Iran Brings More Natural Gas-Fired Units Online
Two more units at a natural gas-fired combined cycle power plant in Iran are producing electricity for the country’s national grid. The Mahtab Kavir plant in Zarand County in Kerman Province now has total power generation capacity of 484 MW after the two new 162-MW units were synchronized with the grid on Feb. 9.
The plant is supporting the electricity supply for three provinces—Kerman, Hormozgan, and Sistan-Baluchestan—in the country’s south and southeastern regions.
Iran’s Energy Ministry in a news release quoted Abdolrasoul Pishahang, director of planning for the country’s Thermal Power Plants Holding Company (TPPHC), as saying, “The units, which added 324 megawatts of electricity to the grid, run on advanced F-Class turbines with an efficiency rate of 59%.”
The first unit of the Mahtab Kavir plant was connected to the grid in June 2022, just ahead of the country’s peak summer period for power demand.
Mahmoud Sadeqi, TPPHC’s executive director for private power plant projects, at that time said, “The commissioning of this power plant is very important for supplying electricity to the southeastern and southern provinces of Kerman, Hormozgan, and Sistan-Baluchestan, and it will play an important role in compensating the electricity shortage in these areas.”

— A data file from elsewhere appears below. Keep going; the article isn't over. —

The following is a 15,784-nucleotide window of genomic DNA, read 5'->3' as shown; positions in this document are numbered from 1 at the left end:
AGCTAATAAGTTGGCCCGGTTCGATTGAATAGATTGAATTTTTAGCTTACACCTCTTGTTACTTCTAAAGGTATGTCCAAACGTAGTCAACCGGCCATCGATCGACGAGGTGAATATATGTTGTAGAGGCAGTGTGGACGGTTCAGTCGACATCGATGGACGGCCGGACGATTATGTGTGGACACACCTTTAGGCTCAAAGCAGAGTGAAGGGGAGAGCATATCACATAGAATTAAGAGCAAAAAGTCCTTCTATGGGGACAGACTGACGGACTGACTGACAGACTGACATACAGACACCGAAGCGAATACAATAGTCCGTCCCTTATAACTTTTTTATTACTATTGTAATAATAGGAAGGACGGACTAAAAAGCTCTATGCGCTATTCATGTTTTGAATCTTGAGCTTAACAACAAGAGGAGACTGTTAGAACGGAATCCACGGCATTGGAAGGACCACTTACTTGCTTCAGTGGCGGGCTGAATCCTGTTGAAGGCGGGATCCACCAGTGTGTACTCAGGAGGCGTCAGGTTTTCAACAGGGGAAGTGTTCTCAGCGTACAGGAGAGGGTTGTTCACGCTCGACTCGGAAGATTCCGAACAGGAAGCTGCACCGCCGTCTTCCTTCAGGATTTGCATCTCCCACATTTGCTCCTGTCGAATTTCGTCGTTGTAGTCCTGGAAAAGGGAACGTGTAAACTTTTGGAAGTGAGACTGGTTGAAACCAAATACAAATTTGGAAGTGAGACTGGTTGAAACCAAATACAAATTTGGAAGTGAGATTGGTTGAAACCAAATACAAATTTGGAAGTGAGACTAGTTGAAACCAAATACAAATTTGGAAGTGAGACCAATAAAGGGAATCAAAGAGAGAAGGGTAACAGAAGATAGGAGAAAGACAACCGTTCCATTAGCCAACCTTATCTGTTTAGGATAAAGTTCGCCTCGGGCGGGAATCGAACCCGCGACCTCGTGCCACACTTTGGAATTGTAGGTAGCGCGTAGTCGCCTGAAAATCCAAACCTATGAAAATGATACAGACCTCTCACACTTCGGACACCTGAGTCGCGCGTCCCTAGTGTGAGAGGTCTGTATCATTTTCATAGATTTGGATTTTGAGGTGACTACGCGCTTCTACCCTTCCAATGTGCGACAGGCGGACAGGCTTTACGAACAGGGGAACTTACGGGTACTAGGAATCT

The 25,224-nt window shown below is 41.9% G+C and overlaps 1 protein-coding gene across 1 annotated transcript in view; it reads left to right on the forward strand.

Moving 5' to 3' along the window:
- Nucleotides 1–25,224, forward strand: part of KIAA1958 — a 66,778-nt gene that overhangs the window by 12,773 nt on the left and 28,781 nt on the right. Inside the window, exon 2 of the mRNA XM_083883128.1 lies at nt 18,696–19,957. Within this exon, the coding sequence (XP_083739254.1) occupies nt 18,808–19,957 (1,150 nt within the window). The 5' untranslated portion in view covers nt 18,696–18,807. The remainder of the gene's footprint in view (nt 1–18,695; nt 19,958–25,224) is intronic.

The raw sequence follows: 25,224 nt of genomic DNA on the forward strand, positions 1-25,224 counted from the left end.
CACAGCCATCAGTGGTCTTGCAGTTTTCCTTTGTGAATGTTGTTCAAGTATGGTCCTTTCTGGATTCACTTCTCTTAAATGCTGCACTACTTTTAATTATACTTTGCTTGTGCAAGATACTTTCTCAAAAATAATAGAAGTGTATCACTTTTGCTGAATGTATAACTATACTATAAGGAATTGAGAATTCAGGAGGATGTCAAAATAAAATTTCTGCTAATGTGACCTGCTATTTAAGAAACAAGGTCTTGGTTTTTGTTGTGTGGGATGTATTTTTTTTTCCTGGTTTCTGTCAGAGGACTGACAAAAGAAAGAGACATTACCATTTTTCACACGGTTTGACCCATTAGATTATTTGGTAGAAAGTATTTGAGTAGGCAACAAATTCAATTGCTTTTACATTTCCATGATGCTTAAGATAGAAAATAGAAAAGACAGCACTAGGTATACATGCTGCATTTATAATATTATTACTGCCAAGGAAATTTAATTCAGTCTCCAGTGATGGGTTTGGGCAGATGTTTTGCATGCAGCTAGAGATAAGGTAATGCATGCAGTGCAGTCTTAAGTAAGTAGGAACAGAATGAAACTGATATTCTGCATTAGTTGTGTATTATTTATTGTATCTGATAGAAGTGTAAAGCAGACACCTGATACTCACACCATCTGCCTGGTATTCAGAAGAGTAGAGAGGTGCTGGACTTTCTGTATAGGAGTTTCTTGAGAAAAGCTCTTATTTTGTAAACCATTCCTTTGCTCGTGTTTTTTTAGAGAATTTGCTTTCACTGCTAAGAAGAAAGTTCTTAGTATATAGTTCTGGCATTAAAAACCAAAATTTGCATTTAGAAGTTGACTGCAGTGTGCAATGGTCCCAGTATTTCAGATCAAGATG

Iran’s Energy Ministry has said climate change is impacting the country’s electricity supply, as higher temperatures, and a large decrease in rainfall, are affecting the country’s ability to have power supply keep up with demand. The ministry has been implementing new programs, including adding units to existing power plants, and building plants specifically to supply industrial users, to meet the country’s electricity demand during peak periods and to prevent outages.
Energy Minister Ali-Akbar Mehrabian last spring said Iran would add at least 1,130 MW of new generation capacity in the next year, including the units at Mahtab Kavir.
Iran has about 86 GW of power generation capacity, most of it—about 71% according to government data—supplied by gas-fired generation. Just more than one-quarter of the country’s power comes from burning oil. Those shares were about equal in 2000. The majority of Iran’s new generation capacity over the past two decades has come with construction of new gas-fired power plants, most of them combined cycle facilities.
—Darrell Proctor is a senior associate editor for POWER (@POWERmagazine).